Reconciliation

South Africa is an amazing country of contrasts. I had no idea how big it is and how far the journey was that I had planned for our 3 week stay along the Garden Route from Cape Town to Plettenberg Bay!

Cape Town is a truly beautiful city by the sea, with open space around and towered over by Table Mountain.

In “doing the sights” I am struck by the contrasts. Everywhere is clean. There are strong signs of caring for the environment.

Having been responsible for local Authority provision of public conveniences I am struck by the number provided and appropriateness of location. UK cities are closing all but a few. Here they are just where you want them – on lay bys, near the beach, around the town. and they are clean and well maintained.

On TV and radio the speech switches seamlessly between English & Afrikaans. And the local people seem to do the same.

There is a stark contrast between the opulence of accommodation in the cities and beach front properties and the apparent squalor of townships.

Beside the N2 near Cape Town airport the township spreads for miles. Local people catch “golden tours” buses to work – “The bus for us” as train fares are too dear. Petrol went up 30% just before we arrived putting pressure on the budgets of those on low wages.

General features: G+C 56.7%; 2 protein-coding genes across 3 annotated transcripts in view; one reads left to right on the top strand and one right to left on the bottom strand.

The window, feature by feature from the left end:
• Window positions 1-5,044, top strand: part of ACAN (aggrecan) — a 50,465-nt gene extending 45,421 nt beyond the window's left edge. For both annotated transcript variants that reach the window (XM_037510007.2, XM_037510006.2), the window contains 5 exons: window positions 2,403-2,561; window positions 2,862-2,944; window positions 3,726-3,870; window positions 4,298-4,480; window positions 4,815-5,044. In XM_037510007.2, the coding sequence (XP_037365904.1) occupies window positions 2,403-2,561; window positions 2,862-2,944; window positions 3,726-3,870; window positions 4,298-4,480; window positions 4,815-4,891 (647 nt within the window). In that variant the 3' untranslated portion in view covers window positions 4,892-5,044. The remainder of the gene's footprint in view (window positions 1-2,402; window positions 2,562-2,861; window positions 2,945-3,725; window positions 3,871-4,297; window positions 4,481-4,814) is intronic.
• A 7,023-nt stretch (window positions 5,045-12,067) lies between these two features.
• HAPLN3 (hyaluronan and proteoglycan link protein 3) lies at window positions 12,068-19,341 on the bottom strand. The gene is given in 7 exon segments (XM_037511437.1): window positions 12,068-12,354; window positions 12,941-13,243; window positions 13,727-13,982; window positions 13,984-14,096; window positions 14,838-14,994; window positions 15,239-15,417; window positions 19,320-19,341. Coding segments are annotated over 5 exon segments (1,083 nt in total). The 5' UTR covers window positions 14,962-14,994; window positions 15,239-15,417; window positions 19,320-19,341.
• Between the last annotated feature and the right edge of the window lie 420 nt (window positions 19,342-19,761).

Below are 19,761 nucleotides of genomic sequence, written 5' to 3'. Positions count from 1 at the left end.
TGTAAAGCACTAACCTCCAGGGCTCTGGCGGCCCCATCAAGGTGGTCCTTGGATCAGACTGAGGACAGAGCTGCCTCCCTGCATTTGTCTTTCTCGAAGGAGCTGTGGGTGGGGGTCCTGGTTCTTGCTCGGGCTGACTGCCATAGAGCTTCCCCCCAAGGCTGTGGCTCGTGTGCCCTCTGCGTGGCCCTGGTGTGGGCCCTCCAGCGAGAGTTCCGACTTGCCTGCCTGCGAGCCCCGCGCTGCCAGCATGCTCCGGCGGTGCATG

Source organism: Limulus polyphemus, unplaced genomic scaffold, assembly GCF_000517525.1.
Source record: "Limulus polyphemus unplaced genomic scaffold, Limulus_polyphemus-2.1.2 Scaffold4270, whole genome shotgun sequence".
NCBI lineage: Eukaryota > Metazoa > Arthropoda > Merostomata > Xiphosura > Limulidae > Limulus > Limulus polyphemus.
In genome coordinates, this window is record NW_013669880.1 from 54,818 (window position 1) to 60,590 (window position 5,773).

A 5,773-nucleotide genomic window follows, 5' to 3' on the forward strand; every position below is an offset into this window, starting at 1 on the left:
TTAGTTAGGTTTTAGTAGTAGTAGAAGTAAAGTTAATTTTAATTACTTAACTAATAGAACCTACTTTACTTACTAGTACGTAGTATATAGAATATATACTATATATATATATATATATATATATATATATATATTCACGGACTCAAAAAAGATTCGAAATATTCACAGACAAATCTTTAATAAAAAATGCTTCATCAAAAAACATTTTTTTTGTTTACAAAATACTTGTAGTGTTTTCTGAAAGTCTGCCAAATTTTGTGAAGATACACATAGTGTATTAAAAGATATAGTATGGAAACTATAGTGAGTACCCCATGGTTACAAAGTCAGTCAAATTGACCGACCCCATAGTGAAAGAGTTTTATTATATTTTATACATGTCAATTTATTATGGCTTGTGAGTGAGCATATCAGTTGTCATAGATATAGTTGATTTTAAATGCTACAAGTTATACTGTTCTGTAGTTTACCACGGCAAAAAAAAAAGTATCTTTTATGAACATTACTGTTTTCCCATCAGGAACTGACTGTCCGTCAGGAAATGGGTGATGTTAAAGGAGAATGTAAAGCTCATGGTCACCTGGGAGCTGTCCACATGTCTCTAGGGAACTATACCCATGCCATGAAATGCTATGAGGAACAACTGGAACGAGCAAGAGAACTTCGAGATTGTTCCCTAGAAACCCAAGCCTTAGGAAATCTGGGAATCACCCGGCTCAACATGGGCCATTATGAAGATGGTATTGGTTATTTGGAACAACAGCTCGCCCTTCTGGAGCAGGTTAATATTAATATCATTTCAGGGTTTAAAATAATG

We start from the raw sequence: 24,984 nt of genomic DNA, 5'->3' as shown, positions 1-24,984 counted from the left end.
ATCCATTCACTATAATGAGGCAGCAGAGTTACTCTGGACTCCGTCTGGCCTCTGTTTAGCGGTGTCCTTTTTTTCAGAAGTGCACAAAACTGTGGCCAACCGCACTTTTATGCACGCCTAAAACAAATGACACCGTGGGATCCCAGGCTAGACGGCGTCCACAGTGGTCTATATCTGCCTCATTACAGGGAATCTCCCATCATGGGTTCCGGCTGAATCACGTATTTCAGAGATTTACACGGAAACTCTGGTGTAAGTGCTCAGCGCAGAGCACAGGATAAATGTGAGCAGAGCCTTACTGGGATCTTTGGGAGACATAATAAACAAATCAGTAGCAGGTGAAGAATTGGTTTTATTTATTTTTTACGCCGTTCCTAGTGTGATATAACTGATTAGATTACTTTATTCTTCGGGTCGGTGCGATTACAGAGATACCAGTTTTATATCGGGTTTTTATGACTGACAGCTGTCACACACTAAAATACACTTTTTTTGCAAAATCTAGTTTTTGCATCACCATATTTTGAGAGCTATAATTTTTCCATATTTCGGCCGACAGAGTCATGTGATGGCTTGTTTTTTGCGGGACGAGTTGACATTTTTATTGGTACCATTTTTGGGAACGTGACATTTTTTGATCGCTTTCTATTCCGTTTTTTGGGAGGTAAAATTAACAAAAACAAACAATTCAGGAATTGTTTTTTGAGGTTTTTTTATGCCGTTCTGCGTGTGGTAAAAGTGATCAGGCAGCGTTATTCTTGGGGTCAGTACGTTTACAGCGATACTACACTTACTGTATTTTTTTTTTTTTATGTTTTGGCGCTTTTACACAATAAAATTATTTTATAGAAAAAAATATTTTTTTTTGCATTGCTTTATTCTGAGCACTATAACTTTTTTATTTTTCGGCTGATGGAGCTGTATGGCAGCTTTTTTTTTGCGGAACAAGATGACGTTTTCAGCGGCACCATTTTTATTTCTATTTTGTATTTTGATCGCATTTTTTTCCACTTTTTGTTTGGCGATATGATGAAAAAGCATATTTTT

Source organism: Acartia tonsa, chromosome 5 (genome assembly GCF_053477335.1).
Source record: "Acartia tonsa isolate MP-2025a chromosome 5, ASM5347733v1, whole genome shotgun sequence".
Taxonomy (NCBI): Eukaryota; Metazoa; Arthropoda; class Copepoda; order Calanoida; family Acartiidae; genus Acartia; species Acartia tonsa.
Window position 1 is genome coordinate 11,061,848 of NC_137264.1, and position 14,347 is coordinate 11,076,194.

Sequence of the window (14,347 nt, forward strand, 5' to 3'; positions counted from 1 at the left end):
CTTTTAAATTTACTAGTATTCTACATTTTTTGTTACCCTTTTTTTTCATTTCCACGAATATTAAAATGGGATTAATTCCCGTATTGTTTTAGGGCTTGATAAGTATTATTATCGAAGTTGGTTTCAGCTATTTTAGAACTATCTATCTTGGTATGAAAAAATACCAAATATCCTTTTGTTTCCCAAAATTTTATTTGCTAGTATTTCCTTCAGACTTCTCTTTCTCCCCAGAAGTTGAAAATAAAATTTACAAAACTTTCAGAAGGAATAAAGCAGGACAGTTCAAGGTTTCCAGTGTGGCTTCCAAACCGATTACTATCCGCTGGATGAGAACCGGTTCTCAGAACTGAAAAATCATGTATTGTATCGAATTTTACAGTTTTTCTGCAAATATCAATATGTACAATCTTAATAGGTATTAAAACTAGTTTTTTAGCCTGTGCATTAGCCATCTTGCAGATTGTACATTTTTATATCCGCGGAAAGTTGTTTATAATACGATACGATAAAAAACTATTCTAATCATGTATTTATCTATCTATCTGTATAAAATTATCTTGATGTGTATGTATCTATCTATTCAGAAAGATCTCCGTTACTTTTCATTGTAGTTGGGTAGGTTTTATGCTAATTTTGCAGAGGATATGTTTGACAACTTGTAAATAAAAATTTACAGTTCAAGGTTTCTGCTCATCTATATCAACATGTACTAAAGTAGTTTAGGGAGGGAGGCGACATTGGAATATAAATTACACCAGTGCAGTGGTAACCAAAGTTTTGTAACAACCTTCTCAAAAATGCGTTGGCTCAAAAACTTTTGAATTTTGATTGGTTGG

We are told there is 43% unemployment and it seems clear that this will be impacting more on the black citizens who have started to benefit from post – apartheid education. With education but no opportunity!

The most impactive impression was that made by the former political prisoner who was our guide on Robben Island. With quiet dignity he explained Mandela’s principle of Reconciliation. It’s forgiveness on a national basis. And it seems to be holding the community of haves and have-nots together on their vision for a better future.

Here the “I- culture” of materialism is ephemeral. There seems to be a quiet acceptance that change happens slowly.

In the farming areas farms lie empty.

Tourists are welcomed

The vast beaches are empty but for a handful of people,

At traffic lights the poor sell meagre offerings and wheelchair bound people (black and white) beg.

State parliament opened on 9th and the town was gridlocked. The presidents opening speech received a mixed reception, with promises of infrastructure investment and employment opportunity. But when?

In 3 weeks we are just scratching the surface of the country, what an experience though, what beauty!

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An ex prisoner guide shows us around Robben island and shares his experiences.

Find out more from Judith Sunley at www.JudithSunleyCoaching.com and check out my facebook page at https://www.facebook.com/jas1955.

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